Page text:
7:17 on Twitter all the time, can be pretty powerful
7:20 if you're looking for an answer to your programming question,
7:23 I know it sounds a little bit crazy but this works more often than you'd think,
7:27 so let's try it out, I don't know what is going to happen.
7:30 Again, I am searching for the same set of keywords,
7:32 and then I am just going to check out some of the responses here,
7:36 alright, so sometimes it's going to reference other source material like Stack Overflow,
7:40 or blog posts, okay, so this looks pretty interesting here,
7:44 this guy is talking about a script that uploads stuff to S3, so why don't we check it out.
7:49 So just looking at the code here, it looks like this guy is not using a specific library
7:53 to talk to S3, but he is using the command line tool, this aws s3 command,
7:58 so this could be another option for us to research now, maybe it's a good choice,
8:01 I don't know, I know this process is a little bit time consuming
8:04 but it's really impressive what this process can dig up.
8:08 If you do this for an hour or two, you're going to be pretty much an expert
8:11 on what's out there in terms of libraries that could help you with this job.
8:18 If you've searched all these sites and you're still not happy
8:22 with this candidate package list that you've built up,
8:25 then it might make sense to search PyPi directly,
8:28 personally, I find it a little bit hard to find stuff on PyPi
8:32 because the interface is pretty clunky, and there is very little curation.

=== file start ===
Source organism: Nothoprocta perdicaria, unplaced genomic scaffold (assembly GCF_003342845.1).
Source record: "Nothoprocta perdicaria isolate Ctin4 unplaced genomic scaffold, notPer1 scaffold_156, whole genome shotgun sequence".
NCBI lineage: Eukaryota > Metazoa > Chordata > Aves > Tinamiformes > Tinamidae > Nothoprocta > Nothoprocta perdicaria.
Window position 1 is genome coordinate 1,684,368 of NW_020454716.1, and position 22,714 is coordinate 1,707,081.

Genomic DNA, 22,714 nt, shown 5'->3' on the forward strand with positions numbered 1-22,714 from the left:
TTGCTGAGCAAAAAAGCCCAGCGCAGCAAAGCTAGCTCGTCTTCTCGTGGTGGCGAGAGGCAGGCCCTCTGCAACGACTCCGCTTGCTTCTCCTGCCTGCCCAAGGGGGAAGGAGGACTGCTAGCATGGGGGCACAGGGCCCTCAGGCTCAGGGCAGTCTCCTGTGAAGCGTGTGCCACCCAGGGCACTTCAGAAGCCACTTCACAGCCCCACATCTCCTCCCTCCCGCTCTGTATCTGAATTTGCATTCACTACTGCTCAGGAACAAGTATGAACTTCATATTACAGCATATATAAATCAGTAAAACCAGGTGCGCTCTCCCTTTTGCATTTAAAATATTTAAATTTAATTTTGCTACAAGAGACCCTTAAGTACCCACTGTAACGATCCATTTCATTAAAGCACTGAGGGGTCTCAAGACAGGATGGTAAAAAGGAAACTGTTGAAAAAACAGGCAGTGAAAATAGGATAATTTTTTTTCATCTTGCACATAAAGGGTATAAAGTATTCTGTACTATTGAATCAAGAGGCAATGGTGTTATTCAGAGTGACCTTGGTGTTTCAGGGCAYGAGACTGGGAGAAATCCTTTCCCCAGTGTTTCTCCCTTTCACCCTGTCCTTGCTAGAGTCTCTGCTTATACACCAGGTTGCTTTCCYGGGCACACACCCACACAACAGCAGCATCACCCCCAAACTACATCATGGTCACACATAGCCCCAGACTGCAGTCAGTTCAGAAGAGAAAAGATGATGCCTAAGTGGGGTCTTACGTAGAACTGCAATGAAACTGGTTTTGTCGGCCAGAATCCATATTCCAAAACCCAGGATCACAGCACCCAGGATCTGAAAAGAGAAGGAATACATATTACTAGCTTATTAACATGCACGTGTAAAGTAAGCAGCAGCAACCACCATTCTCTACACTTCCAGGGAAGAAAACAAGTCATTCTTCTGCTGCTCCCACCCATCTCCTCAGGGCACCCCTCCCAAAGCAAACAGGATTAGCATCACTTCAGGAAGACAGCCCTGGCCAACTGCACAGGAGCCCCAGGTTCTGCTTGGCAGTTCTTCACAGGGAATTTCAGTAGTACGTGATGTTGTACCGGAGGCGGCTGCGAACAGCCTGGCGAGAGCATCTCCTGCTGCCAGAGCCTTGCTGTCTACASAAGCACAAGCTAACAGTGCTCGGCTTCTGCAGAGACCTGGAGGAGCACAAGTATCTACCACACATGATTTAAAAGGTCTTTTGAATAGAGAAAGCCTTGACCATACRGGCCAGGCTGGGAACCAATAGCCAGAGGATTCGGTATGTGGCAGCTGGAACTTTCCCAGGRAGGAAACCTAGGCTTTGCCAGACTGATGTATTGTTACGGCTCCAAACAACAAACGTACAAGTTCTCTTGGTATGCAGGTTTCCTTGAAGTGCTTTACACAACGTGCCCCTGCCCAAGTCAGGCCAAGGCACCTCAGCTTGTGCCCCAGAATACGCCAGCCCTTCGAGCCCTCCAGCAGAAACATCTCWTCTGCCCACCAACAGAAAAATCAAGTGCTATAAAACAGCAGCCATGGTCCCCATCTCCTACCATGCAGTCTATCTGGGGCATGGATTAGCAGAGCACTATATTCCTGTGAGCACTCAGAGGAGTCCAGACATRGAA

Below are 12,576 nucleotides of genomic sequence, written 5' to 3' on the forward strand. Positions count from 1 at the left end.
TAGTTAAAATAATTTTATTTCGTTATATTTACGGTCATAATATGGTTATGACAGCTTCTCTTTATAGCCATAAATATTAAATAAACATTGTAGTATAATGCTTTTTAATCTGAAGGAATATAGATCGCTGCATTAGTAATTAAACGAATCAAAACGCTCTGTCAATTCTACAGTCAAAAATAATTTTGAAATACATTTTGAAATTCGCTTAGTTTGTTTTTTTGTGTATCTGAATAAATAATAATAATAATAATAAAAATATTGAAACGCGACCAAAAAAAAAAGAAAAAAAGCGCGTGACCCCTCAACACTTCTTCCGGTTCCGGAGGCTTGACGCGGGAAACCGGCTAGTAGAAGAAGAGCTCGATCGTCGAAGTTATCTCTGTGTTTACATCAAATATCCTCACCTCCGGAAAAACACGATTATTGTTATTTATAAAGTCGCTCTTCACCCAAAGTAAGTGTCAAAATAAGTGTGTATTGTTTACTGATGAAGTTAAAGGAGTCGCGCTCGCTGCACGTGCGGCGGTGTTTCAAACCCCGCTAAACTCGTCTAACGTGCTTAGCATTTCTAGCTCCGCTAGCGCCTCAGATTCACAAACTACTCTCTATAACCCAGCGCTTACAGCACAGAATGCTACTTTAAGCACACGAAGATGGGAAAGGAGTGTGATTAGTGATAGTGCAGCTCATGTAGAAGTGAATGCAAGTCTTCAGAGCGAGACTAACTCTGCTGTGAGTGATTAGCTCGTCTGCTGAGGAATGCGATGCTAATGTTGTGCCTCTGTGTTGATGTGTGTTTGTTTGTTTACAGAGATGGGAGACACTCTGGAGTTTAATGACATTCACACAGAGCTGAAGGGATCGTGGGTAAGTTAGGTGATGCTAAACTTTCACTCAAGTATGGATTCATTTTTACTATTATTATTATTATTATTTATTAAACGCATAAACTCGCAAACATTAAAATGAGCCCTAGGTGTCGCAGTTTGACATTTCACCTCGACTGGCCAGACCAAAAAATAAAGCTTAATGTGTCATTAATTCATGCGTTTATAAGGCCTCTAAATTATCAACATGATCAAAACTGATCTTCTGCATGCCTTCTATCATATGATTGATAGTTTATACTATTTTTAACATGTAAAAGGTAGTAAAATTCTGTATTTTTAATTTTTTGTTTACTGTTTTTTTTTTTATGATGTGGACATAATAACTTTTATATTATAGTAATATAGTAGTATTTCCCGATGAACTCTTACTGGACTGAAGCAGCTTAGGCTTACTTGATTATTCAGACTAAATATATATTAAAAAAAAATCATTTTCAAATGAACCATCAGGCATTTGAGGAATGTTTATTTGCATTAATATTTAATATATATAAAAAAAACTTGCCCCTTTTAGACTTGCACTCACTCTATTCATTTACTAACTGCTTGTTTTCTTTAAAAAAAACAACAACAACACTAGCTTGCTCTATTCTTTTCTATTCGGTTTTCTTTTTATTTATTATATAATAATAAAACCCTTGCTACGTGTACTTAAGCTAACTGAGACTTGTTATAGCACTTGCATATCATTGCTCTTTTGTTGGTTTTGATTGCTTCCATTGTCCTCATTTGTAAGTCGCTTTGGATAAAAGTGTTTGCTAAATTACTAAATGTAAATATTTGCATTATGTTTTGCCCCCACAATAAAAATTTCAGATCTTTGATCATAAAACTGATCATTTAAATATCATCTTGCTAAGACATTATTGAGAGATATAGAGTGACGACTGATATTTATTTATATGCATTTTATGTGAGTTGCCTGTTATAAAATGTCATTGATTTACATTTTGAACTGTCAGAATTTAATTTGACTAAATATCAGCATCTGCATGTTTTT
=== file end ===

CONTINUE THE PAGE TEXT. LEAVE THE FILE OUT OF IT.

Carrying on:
8:37 But it might still make sense to spend a few minutes on that
8:40 and see if you can dig up something useful.
8:44 Now, another option to get those candidate packages would be
8:47 to actually ask a question on Stack Overflow or Reddit,
8:51 so on all of these sites you can create a free account,
8:55 and just start asking questions, of course, you want to be mindful
8:58 of questions that people have asked in the past,
9:01 so I recommend that you do some research first
9:03 to avoid running the danger of posting duplicate questions.
9:06 But usually, people are pretty receptive and helpful on these forums,
9:09 so it might make sense to give it a shot.
9:12 However, it's rather time intensive to write and post the question
9:15 and then having to wait a couple of hours or even days to get a response.
9:19 Now at the end of step one, you should have a list of candidate packages
9:24 that you want to do some further research on.
9:27 After you've generated a list of candidate packages,
9:31 the next step is to check out how popular these packages are.
9:36 Usually popularity is a good sign if you're looking for a Python package
9:40 because that often means that the package is well maintained it's high quality,
9:45 and you can't really go wrong with installing it and using it for your own purposes.
9:50 Now, how can you find out if a package is popular?
9:53 One way to do it would be to check out the download stats,
9:56 now you used to be able just to go to PyPi
9:59 and checkout the download stats for a package,
10:02 but this feature was removed when the PyPi architecture changed.
10:05 So right now, you can't really get those stats, they might come back in the future,
10:09 and then I think they are really good indicator,
10:11 but right now, we'll have to go with something else.
10:14 Another good popularity indicator would be
10:17 just the number of Google results and Reddit results and Stack Overflow results
10:20 or recommendations you find for a given package.
10:24 And often, this step of the research process
10:26 happens in combination with the first one,
10:28 so as you go along and search these sites,
10:30 you can take mental notes of which packages show up frequently.
10:34 And this could be really valuable information,
10:36 when you have to make a decision which one you are going to use.
10:39 If a package is hosted on GitHub, you could also check out their GitHub page
10:43 and see how many stars they have on GitHub,
10:46 so the star system on GitHub is a pretty simple voting system
10:49 where people can favorite or star repositories.